Putin’s UN Speech: Clear As Mud

Putin’s UN Speech: Clear As Mud
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Russian President Vladimir Putin’s address to the UN General Assembly on Monday expressed Moscow’s displeasure with the current state of affairs, but provided no clear strategy, with analysts claiming that most of what came out of Putin’s mouth was “bulls-.”

“Sad commentary that 85 percent of what Putin said was unmitigated bulls— & it still sounded like he is now more relevant than Obama,” David Rothkopf, CEO of the Foreign Policy Group, tweeted.

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About one-third of Putin’s speech was appealing to no one, and it would be politically incorrect (even for Mr. Putin) to throw mud at the United Nation standing at its headquarters in New York. Nonetheless, the assembly of world leaders expected clear plans and strategies to resolve the Syrian crisis and fight the ISIS threat, but got only the kind of statements we have been hearing from the Kremlin for years.

What the world expected from Mr. Putin’s address was an unambiguous strategy from an influential leader who could bring the Syrian crisis to an end, but he was not specific in anything he said, including the creation of a broad international coalition against terrorism similar to the anti-Hitler coalition formed during the World War II. And while the proposal seems like it could gain some traction, Russia has already proposed to create similar coalitions and groups at various events and negotiations over the past months.

It seems like Putin is not interested in resolving the Syrian crisis just now, since he suggested to discuss the “coordination mechanism” of the issue at the next UN Security Council ministerial meeting.

Putin supports ISIS by supporting Assad

Thus, Putin disappointed all those who thought the Russian President would suggest a compromise proposal to resolve the conflict in Syria or at least verbally express his willingness to reduce military support for the Assad regime to bring peace in Syria. Instead, he gave a clear idea that the U.S.-led coalition against ISIS will get Russia’s support only in case the Assad regime will be a part of it, adding that Assad and his militia are the only ones who is “truly” fighting ISIS in Syria.

But according to the U.S. and its allies, Putin is dead wrong. By beefing up the Assad regime with its military equipment and the so-called “advisors,” the Kremlin is actually inciting terrorism in the region, including atrocities that come from ISIS.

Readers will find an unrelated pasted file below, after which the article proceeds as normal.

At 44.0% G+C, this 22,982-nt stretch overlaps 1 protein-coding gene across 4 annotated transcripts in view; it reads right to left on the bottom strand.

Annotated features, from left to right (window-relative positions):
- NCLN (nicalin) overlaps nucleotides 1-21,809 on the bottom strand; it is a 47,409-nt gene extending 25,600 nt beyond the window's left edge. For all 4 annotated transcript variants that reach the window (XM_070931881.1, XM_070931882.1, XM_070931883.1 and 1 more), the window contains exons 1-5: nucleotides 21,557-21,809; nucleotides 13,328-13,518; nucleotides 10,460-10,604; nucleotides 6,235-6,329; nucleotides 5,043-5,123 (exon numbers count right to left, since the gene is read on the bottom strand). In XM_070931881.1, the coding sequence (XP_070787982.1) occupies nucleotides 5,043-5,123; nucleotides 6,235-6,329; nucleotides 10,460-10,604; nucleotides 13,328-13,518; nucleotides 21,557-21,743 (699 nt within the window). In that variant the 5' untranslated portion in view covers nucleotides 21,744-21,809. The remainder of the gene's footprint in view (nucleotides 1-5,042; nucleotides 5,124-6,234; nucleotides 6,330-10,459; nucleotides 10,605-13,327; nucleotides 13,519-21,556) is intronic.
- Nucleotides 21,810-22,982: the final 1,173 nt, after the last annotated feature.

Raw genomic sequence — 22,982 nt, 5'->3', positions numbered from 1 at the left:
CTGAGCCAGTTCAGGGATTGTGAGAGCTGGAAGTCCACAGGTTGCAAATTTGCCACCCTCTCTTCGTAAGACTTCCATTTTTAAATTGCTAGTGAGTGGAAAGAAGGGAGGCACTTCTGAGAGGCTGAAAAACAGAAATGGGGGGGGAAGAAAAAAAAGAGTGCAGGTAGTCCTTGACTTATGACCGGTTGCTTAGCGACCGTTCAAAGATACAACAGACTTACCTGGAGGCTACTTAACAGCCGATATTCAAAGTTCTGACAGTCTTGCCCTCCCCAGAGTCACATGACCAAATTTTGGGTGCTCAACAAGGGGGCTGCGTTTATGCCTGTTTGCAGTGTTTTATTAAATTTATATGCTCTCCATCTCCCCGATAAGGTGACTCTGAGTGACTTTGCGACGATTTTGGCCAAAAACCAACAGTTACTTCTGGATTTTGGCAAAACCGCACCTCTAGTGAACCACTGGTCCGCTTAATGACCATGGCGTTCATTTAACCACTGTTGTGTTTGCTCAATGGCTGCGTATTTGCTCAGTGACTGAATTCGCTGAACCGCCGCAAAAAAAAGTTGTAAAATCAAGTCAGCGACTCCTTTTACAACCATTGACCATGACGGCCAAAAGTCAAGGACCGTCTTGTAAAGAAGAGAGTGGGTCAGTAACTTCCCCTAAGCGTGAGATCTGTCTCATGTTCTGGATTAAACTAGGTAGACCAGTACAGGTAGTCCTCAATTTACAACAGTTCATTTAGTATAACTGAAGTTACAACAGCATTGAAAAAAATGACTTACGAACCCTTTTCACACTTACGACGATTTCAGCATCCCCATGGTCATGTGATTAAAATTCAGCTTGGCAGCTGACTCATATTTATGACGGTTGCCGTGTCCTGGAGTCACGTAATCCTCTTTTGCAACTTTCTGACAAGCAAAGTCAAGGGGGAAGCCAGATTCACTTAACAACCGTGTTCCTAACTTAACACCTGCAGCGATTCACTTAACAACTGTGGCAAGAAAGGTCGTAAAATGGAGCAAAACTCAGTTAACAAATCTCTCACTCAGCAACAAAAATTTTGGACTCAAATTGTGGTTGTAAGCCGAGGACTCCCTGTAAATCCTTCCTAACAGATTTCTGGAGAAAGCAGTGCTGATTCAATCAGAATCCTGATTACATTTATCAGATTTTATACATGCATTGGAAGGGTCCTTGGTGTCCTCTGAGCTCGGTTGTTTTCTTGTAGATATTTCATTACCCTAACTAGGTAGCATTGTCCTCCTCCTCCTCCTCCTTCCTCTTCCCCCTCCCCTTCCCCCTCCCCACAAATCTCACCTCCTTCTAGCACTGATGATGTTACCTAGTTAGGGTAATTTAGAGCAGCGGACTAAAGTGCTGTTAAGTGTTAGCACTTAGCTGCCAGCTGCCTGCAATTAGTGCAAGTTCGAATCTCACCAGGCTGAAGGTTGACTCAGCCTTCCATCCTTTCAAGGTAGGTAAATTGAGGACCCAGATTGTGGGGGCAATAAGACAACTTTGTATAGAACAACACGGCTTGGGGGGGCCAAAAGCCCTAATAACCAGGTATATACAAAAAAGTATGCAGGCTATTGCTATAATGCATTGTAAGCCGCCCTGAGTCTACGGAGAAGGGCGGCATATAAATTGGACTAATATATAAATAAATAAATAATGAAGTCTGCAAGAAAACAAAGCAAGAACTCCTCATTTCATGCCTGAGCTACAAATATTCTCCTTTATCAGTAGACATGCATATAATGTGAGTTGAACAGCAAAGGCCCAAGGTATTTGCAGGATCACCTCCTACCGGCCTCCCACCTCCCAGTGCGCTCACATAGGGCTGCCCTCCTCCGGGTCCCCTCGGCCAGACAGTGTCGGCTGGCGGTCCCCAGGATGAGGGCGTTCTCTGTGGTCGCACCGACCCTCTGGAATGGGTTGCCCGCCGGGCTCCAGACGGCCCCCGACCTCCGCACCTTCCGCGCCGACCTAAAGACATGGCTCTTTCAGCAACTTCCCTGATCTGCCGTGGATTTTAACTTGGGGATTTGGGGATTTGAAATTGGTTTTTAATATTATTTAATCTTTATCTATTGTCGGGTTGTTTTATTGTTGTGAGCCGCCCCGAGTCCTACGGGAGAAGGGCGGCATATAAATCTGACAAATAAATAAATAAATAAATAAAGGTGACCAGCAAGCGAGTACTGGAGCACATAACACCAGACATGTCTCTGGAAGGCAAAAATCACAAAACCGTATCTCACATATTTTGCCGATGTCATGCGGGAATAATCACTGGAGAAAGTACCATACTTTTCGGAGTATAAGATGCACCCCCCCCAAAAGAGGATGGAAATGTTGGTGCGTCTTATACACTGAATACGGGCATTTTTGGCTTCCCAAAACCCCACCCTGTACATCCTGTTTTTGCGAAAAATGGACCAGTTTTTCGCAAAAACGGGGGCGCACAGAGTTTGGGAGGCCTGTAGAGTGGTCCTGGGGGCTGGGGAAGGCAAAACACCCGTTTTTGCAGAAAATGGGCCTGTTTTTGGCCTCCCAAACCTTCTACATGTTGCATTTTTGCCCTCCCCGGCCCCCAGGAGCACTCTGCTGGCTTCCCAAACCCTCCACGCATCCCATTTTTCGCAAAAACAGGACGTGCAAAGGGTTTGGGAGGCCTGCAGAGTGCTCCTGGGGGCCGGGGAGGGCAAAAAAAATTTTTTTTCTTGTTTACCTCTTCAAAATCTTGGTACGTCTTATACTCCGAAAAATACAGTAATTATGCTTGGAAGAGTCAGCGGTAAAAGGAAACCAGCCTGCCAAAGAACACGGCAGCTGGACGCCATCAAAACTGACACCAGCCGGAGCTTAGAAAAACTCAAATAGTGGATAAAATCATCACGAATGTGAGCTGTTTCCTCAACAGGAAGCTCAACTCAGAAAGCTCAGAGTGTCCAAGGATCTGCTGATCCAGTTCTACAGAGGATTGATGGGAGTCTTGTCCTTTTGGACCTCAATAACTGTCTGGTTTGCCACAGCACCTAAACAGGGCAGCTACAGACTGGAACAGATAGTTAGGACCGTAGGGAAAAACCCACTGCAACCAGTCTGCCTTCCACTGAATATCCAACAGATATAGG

The Assad regime is a “terrorism generator of epic proportion, engaging in state terrorism against its own people and inciting terrorism from its opponents,” the strategic security firm The Soufan Group wrote in its report in August.The strategic security firm added that there is no justifying the actions of the Islamic State or al-Nusra, “but the Assad regime’s wholesale slaughter of civilians provides the groups with radicalized supporters far faster than Assad’s military can then fight them.”

Putin is a hypocrite and it’s now a fact

And another problem with Putin and his support for the Syrian government is that he will never let anyone overthrow the Assad regime – not now and not anytime soon. According to Putin, he is against any kind of foreign interference in internal affairs of Syria. However, Mr. Putin seems to forget his last year’s annexation of Crimea and his ongoing actions in eastern Ukraine. Thus, not only did Putin “bulls-“ the world in his address to the UN, but also showed his hypocrisy.

By his stubborn stance on the Syrian crisis, Putin forces the West to choose between a bad and an even worse scenario of the conflict in the Middle East. He forces the U.S. and Europe to recognize Assad as a partner in fighting ISIS militants. Putin claims that it would result in an immediate stabilizing of the situation in Syria. But that’s not what the Russian President is truly after. What Putin is after is Russia’s growing role as a major player in global affairs. He also expects that such a scenario would urge the West to lift the sanctions, which were imposed for Moscow’s interference in Ukraine’s internal affairs.

Russia’s has been gradually stepping up its military presence in Syria since the end of August, while the first half of September saw a sudden large build-up of Russia’s military equipment in the Syrian coastal city of Latakia. And while Russia claims that the Russian military equipment deployed in Syria assists the Assad regime to fight against ISIS and other extremists in the region, many experts have noted that Mr. Putin cares more about keeping Assad in power by fighting off U.S.-trained Syrian rebels.

Times of U.S. dominance in the Middle East are gone

If an agreement with Mr. Putin is not reached anytime soon, the deadly conflict in Syria will develop by its current scenario: the war in the Middle East will force millions more refugees to flee the country in the direction of Central Europe. However, there is also a third option – sending American and Western troops into Syria and launching a ground offensive without UN’s mandate. But this option has not been seriously considered by any Western state yet. But for how long?

It’s a tough choice for the West, which still refuses to admit its weakness and inability to influence the Syrian crisis. But the fact is clear: the times of unilateral actions by the U.S. and its dominance in the Middle East are gone, which was indicated by U.S. President Barack Obama’s Monday speech at the UN headquarters. Obama also called for a ‘modern approach’ in resolving world’s problems, saying that the world cannot go back to the “old ways” of “conflict and coercion.”

“But I stand before you today believing in my core that we, the nations of the world, cannot return to the old ways of conflict and coercion—we cannot look backwards,” Obama said.

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